McCain suspended his campaign on Sept. 24, 2008, and the polling was just starting to turn big-time against him, but his (polling) collapse wasn't fully apparent at this point four years ago.
Even then, and despite all the well-known problems Pres. Barack Obama and the country face, he now sports a bigger lead in the national polling than he did on Sept. 26, 2008. And while he trailed at this point in Florida, Nevada, North Carolina and Ohio, he leads all but the Tarheel state—and significantly so.
Michigan and Pennsylvania were still competitive at this point last cycle, and even New Mexico nominally so. Now, they're off this chart. Wisconsin is headed that direction, and after some prophylactic spending in the state last week, a confident Team Blue has gone off the air again.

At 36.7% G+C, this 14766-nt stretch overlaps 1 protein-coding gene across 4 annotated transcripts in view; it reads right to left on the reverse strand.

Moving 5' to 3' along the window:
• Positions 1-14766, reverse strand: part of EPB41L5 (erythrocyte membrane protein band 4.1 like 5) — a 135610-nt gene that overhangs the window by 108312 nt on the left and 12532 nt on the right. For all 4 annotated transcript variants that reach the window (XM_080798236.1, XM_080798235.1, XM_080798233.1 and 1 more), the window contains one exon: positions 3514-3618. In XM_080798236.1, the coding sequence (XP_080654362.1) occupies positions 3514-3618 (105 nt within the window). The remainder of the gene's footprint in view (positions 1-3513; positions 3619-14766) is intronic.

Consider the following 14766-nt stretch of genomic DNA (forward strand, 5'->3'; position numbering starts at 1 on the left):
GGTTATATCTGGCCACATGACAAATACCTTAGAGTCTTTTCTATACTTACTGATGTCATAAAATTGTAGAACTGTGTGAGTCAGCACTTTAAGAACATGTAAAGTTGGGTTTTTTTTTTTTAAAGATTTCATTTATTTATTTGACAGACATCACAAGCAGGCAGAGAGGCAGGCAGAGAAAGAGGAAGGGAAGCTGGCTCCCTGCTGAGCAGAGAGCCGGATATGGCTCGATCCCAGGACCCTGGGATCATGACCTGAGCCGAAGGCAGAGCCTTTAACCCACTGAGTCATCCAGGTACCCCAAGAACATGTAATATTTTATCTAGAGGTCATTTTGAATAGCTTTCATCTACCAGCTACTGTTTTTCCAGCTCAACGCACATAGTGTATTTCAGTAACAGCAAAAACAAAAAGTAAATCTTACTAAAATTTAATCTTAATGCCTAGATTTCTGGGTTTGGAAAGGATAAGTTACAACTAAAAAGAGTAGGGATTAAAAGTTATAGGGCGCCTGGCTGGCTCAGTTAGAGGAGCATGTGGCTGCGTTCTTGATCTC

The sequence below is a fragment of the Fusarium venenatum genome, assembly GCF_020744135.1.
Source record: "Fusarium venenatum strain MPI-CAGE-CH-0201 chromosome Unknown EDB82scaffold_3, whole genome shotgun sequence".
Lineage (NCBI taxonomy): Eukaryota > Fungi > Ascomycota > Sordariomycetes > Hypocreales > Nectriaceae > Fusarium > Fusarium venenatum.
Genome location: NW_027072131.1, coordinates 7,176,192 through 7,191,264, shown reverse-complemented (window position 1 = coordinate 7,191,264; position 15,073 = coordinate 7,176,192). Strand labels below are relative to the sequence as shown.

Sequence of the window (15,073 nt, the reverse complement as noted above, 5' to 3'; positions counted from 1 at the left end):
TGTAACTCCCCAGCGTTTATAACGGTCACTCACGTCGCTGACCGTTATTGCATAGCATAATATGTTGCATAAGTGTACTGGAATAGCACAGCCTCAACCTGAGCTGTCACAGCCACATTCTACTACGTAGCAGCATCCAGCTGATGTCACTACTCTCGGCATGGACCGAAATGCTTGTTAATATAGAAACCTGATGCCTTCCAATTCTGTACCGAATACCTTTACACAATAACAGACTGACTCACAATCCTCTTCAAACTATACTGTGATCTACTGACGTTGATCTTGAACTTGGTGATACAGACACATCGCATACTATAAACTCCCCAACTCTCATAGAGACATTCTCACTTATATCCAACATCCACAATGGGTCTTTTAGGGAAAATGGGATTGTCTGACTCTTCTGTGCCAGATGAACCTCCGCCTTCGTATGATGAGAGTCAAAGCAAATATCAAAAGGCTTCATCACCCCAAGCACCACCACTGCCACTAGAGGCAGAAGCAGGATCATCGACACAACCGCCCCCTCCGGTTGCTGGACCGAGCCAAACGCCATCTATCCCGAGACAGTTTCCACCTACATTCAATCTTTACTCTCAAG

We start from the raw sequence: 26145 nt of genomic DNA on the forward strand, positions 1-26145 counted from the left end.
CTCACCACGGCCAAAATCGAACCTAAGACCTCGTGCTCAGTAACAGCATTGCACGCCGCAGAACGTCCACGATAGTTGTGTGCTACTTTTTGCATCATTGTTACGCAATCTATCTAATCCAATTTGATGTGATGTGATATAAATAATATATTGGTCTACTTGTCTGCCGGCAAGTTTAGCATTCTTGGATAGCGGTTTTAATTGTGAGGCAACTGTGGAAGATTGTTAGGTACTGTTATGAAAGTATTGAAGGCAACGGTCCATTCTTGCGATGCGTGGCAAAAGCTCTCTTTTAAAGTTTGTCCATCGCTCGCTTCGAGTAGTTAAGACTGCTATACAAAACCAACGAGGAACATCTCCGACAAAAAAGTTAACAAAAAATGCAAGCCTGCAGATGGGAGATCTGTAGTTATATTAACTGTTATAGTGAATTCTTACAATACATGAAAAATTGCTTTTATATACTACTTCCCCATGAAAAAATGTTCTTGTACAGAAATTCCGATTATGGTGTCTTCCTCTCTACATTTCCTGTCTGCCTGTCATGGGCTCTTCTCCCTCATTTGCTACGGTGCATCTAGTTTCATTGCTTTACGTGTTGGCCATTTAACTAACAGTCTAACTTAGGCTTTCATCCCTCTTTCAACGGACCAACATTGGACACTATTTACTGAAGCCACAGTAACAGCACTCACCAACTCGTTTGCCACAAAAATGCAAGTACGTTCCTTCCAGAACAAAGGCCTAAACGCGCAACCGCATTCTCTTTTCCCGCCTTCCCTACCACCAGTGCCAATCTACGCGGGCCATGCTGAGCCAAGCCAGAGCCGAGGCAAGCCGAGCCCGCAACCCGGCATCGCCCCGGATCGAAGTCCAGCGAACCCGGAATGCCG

On the other hand, Missouri and Indiana were in play four years ago, and that doesn't appear to be the case according to the data (would be nice to see more polling) and campaign spending decisions. And Obama leads in Colorado, Iowa and New Hampshire are smaller than they were last time around.
The big story, as I've harped on all year, is still Mitt Romney's unpopularity. Of the nine states left on this list, only one gives him 46 or better. He can't even crack 44 percent in Ohio. People don't like him, and they'll never like him.